Mysterious Book Report No. 60

Hey everyone, this is a continuation of last week’s column, MBR NO. 59, about summer reading suggestions.  Last week we had 1. Gone Girl, by Gillian Flynn, 2. Amped, by Daniel Wilson, and 3. The Third Gate, by Lincoln Child.

Here’s seven more to fill out your summer reading list.

4.  Broken Harbor, (Viking, $27.95) by Tanya French, features detective Mick Kennedy and the Dublin Murder Squad trying to solve the murder of a family man and two of his children, an attack that left his wife in critical condition.  Mick soon discovers oddities in the case . . . elements that tie it to an event from his childhood; something he thought long forgotten.  An entertaining yarn from the Edgar-awarded author.

5.  Harbor Nocturne, (Mysterious Press, $27.00) by Joseph Wambaugh, another Edgar- winner and an Edgar-awarded Grandmaster, here brings us a page-turning yarn about a pair of young lovers caught up in a gang war.  This one features two of his best characters named Flotsam and Jetsam, as well as equally matched cops and criminals.  Great reading from a long time cop, who’s a master of the police procedural.

6.  The House of Velvet and Glass, (Voice, $25.99) by Katherine Howe, author of The Physick Book of Deliverance Dane, brings us a new novel featuring a protagonist named Sibyl Allston who has withdrawn into mysticism and parlor tricks after her mother and sister were lost on the Titanic.  When her brother gets kicked out of Harvard under strange circumstances, she and professor Benton Derby team up to solve a terrible mystery.  “A journey into the realms of the supernatural . . . ” according to David Liss.  Excellent soft-boiled crime fiction and a ladies favorite.

7.  An Unmarked Grave, (Wm Morrow, $24.99) by Charles Todd.  World War I is grinding on and the Spanish flu is spreading in Europe.  Protagonist Bess Crawford has her hands full, trying to deal with all the sick and wounded.  When too many suspicious corpses begin piling up, she tries to stop a crafty killer before his next victim turns up.

8.  Poison Flower, (Mysterious Press, $24.00) by Thomas Perry.  Jane Whitefield helps break an innocent man out of prison, but then finds herself held captive by the real criminals.  “There are probably only half a dozen suspense writers alive who can be depended upon to deliver high-voltage shocks; vivid, sympathetic characters; and compelling narratives each time they publish.  Thomas Perry is one of them.”  –Stephen King.

9.  The Fallen Angel, (Harper, $27.99)  by Daniel Silva brings back his favorite Israeli world-class art restorer, spy and assassin, Gabriel Allon, to Rome to restore a priceless Caravaggio painting for the Roman Catholic Church.  His work stops when a young woman dies of an apparent suicide and Allon is called in to investigate.  When he learns that she has inside knowledge of the Vatican and the international art trade, he’s forced to enlist the aid of a master art thief and his old intelligence team in order to solve the case.  Another great summer read from the master of modern spy novels.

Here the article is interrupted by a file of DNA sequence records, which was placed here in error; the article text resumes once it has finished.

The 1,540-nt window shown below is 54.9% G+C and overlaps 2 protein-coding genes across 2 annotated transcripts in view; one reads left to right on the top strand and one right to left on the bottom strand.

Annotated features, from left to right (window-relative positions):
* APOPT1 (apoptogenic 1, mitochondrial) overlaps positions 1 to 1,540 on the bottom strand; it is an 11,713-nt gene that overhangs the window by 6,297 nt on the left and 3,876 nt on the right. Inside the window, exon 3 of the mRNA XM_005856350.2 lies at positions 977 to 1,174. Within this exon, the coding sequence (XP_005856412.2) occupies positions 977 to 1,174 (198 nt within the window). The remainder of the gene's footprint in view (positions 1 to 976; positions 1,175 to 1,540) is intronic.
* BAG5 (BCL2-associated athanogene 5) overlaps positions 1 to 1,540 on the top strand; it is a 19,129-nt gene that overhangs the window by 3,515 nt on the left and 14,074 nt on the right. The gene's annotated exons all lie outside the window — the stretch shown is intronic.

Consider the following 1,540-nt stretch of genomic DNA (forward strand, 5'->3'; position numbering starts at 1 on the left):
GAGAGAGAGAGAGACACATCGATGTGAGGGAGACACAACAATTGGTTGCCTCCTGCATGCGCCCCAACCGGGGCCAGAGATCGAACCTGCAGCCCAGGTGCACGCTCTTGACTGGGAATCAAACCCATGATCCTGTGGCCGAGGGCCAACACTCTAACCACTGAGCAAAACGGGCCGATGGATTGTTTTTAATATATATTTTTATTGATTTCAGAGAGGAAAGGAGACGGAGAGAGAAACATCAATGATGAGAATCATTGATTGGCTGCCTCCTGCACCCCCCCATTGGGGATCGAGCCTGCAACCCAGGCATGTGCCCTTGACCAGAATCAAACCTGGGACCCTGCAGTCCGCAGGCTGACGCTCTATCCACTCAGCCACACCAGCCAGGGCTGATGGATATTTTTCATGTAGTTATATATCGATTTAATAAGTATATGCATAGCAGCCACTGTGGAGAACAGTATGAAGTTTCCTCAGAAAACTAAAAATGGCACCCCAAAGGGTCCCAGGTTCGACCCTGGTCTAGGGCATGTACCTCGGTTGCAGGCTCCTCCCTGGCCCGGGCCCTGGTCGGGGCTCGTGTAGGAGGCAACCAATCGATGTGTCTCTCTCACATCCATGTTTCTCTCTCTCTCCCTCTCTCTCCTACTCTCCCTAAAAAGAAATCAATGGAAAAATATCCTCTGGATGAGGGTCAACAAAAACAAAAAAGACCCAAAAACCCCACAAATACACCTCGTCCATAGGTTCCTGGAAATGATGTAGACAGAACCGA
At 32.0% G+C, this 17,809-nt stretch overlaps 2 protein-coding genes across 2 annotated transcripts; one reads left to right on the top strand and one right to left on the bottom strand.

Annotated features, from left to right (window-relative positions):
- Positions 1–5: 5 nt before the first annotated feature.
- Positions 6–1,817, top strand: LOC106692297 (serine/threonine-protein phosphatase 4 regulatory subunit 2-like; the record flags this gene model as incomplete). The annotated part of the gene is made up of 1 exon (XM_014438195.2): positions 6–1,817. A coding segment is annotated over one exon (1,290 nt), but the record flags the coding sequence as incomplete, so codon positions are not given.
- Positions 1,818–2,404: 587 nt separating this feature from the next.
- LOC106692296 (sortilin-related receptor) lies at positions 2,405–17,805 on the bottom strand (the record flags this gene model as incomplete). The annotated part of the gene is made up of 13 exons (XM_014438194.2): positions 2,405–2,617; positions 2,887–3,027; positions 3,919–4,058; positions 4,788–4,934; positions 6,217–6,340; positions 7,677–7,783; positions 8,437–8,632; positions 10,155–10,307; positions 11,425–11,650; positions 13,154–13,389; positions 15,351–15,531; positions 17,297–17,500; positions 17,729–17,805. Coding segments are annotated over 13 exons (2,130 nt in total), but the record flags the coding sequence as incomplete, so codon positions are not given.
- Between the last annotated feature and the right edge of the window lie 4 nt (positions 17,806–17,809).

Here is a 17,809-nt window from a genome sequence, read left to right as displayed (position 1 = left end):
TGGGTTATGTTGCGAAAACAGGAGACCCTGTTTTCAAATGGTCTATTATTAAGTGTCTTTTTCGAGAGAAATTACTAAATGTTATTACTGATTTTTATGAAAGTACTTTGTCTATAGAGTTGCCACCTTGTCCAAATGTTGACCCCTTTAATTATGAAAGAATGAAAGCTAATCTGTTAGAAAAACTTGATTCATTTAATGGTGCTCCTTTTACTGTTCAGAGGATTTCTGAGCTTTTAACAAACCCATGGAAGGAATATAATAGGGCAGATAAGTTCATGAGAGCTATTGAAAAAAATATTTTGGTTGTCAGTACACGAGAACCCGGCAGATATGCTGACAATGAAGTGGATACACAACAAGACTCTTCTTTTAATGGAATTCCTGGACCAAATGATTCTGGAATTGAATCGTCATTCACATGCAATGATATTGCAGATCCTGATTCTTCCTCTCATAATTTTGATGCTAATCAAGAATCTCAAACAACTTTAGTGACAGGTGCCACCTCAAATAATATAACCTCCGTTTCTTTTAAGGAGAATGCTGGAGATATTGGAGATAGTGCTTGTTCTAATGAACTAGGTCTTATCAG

10.  The Empty Glass, (Blue Rider, $24.95) by J.I. Baker.  L.A. Deputy Coroner Ben Fitzgerald lands in hot water after he investigates the death of Marilyn Monroe and finds her Book of Secrets; becoming the center of a vast conspiracy . . . or so he thinks.  “The Empty Glass comes rampaging out of the gate and keeps on roaring and roistering until the sad, salutary shock of its final pages.” –Peter Straub

All of these summer reading suggestions are recently published and can be found at your local library; although you may have to request them and wait a bit .

There’s no waiting at my website:

You’ll find all the MBR’s, book lists and gobs of reading suggestions, a free sample short story; you can read my new BS & Donkey Dust Blog and get all the latest news and information on Rhyolite Press’ soon-to-be published new mysteries: The Drift, an environmental thriller that takes place in Cripple Creek, Colorado, by Bert Entwistle, and The Whim-Wham Man, a coming-of-age and murder mystery by John Dwaine McKenna, that’s set in Colorado Springs as World War II is just getting started.  It’s where you can leave your message in cyberspace by clicking the CONTACT button, or, do it the traditional way at P.O. Box 2406, Colorado Springs, CO  80901.  However you decide to do it, we’d love to hear from you.  Signed copies of The Neversink Chronicles are available at Cannie D’s, the Time and the Valleys Museum, The Little Store in Roscoe and coming soon at . . . zz . . . dot, dot, dot.  I’m getting a secret message . . . have to decipher it with my Orphan Annie secret decoder . . . zzzt . . . It’s from Sally Lemmon, Chief Taskmaster and senior curmudgeon at Rhyolite Press: “Hey out there, would all the beer drinkers and literati up on Rocky Hill quit passing that one damn copy of The Neversink Chronicles around and buy another one?  Ain’t you wore it out yet?  I bet you’ve got it taped back together and left margin notes an . . . ”  I’ll have to finish decoding that next week.  We’re out of time and space here.


(Psst, didja catch that last bon mot Miles?)